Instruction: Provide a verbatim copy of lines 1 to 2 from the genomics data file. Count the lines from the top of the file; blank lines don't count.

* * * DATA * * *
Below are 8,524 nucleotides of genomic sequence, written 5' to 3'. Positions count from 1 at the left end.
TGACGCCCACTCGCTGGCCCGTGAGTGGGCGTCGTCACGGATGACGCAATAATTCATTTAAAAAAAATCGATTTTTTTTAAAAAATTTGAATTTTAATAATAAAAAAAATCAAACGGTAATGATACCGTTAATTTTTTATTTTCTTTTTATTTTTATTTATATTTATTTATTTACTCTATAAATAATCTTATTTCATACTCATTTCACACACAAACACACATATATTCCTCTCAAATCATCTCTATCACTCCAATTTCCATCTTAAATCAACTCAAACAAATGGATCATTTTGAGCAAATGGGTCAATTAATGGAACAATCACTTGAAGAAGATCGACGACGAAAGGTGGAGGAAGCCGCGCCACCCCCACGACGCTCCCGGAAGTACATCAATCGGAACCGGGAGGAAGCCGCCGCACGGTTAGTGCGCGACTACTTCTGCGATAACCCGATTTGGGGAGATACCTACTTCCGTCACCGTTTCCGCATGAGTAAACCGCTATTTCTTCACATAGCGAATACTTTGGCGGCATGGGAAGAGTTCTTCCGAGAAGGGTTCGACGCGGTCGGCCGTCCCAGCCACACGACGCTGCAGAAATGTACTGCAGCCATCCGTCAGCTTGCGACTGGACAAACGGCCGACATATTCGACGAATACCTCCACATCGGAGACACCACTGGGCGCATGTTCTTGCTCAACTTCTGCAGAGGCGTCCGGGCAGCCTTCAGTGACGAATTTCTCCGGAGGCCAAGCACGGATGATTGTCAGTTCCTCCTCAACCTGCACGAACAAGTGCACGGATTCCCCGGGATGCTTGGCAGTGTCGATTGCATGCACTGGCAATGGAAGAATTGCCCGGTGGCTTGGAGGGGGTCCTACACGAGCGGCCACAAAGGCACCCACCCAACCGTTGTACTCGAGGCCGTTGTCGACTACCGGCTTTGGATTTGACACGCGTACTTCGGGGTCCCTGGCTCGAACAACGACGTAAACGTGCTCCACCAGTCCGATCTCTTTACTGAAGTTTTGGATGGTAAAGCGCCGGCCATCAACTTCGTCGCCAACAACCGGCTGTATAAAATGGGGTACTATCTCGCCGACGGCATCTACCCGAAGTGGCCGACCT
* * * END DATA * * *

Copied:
Below are 8,524 nucleotides of genomic sequence, written 5' to 3'. Positions count from 1 at the left end.
TGACGCCCACTCGCTGGCCCGTGAGTGGGCGTCGTCACGGATGACGCAATAATTCATTTAAAAAAAATCGATTTTTTTTAAAAAATTTGAATTTTAATAATAAAAAAAATCAAACGGTAATGATACCGTTAATTTTTTATTTTCTTTTTATTTTTATTTATATTTATTTATTTACTCTATAAATAATCTTATTTCATACTCATTTCACACACAAACACACATATATTCCTCTCAAATCATCTCTATCACTCCAATTTCCATCTTAAATCAACTCAAACAAATGGATCATTTTGAGCAAATGGGTCAATTAATGGAACAATCACTTGAAGAAGATCGACGACGAAAGGTGGAGGAAGCCGCGCCACCCCCACGACGCTCCCGGAAGTACATCAATCGGAACCGGGAGGAAGCCGCCGCACGGTTAGTGCGCGACTACTTCTGCGATAACCCGATTTGGGGAGATACCTACTTCCGTCACCGTTTCCGCATGAGTAAACCGCTATTTCTTCACATAGCGAATACTTTGGCGGCATGGGAAGAGTTCTTCCGAGAAGGGTTCGACGCGGTCGGCCGTCCCAGCCACACGACGCTGCAGAAATGTACTGCAGCCATCCGTCAGCTTGCGACTGGACAAACGGCCGACATATTCGACGAATACCTCCACATCGGAGACACCACTGGGCGCATGTTCTTGCTCAACTTCTGCAGAGGCGTCCGGGCAGCCTTCAGTGACGAATTTCTCCGGAGGCCAAGCACGGATGATTGTCAGTTCCTCCTCAACCTGCACGAACAAGTGCACGGATTCCCCGGGATGCTTGGCAGTGTCGATTGCATGCACTGGCAATGGAAGAATTGCCCGGTGGCTTGGAGGGGGTCCTACACGAGCGGCCACAAAGGCACCCACCCAACCGTTGTACTCGAGGCCGTTGTCGACTACCGGCTTTGGATTTGACACGCGTACTTCGGGGTCCCTGGCTCGAACAACGACGTAAACGTGCTCCACCAGTCCGATCTCTTTACTGAAGTTTTGGATGGTAAAGCGCCGGCCATCAACTTCGTCGCCAACAACCGGCTGTATAAAATGGGGTACTATCTCGCCGACGGCATCTACCCGAAGTGGCCGACCT